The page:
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Coming soon to a high school near you: The Georgia Film Academy

Film-friendly tax policies enacted in 2008 were key in luring hundreds of television and movie projects to our state every year since. Forward-thinking infrastructure like the Georgia Film Academy is meant to help Georgians prepare for jobs in the industry.

In January 2016, the film academy started certificate programs through partnerships with Clayton State University, Columbus State University and Gwinnett Technical College. That April, state and business leaders were on hand for the ceremonial ribbon cutting that officially christened the academy and its new teaching soundstage on the Pinewood Studios Atlanta campus in Fayette County.

A year later, executive director Jeff Stepakoff told us, more than 1,000 people had taken a course through the academy and more than 400 had completed an internship.

Next up: reaching out to high schools.

"Interest in film is rampant throughout the state," he said. "We are addressing that at the college level but starting to get our heads around the high school level. We have 2 million high school students in our state. They’re making movies; they’re making them on their iPhones. Why are we not bringing them into the fold?"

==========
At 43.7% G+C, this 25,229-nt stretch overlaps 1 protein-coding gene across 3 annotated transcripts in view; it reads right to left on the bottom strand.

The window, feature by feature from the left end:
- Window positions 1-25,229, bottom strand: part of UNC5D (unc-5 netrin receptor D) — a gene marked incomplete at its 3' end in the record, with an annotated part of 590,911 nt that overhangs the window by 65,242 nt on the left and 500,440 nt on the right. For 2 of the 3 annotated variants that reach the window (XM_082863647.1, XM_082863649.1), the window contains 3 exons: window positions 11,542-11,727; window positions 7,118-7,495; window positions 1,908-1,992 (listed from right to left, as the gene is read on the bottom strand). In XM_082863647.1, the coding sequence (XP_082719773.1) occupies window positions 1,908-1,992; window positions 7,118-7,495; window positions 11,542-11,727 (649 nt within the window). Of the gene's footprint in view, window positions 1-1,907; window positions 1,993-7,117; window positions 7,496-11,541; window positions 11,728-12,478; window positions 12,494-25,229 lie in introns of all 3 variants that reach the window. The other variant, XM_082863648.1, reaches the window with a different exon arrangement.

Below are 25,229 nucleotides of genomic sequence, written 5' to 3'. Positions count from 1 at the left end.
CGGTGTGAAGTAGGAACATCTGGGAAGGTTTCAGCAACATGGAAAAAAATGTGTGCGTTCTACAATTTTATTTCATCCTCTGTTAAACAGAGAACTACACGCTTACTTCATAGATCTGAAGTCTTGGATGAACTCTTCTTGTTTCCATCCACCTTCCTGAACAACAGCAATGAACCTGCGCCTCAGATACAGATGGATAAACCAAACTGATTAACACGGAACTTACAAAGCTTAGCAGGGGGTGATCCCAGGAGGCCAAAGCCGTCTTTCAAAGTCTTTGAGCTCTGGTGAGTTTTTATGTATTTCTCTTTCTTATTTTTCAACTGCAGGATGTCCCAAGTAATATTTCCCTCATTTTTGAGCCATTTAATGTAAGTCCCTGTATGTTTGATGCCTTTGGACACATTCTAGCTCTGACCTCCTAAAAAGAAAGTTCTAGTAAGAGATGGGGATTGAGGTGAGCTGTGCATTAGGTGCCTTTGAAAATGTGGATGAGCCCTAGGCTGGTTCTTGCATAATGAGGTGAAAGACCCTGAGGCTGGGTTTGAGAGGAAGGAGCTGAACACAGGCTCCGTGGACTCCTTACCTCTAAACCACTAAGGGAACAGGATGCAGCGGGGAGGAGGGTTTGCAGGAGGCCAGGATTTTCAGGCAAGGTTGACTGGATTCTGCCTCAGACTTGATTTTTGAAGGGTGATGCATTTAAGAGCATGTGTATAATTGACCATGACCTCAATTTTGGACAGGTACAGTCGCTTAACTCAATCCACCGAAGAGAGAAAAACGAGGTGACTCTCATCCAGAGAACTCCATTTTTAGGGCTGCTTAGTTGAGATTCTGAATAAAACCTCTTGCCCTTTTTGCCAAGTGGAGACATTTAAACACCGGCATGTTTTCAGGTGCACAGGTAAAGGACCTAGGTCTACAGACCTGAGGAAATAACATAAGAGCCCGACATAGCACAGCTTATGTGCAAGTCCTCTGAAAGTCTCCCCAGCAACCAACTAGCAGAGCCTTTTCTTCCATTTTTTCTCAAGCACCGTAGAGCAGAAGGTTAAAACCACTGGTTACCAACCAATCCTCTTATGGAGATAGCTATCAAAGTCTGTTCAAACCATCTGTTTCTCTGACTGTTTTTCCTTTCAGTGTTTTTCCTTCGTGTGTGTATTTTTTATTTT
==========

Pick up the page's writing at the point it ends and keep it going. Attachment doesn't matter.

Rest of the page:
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That process has begun with a pilot program this summer, when nearly 30 high school film teachers from across the state spent 10 days at the Georgia Film Academy.

"They’ll go back and teach a standardized 9-week curriculum, using professional grade production equipment," Stepakoff said. The academy is planning future sessions, and is pondering dual enrollment possibilities where students could take college-level courses while still in high school. It's also looking at other college campuses to partner with.

"We’re very focused on making sure we work all over Georgia," Stepakoff said. "The Georgia Film Academy is working to bring everyone together, building a permanent, sustainable business and creating jobs for Georgia."

Wilkinson County (McIntyre) Middle School teacher Jan Kump, Fulton County teachers Allen Norwood and Aldo Bacallao and Kenneth Gibbs, Broadcast Video A/V Technology teacher at Stephenson High School in DeKalb County work on the frame for an 8x8 overhead during Georgia Film Academy training. Photo: Kyle Sudu

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Jennifer Brett is a multiplatform journalist and digital coach. She writes The Buzz blog for

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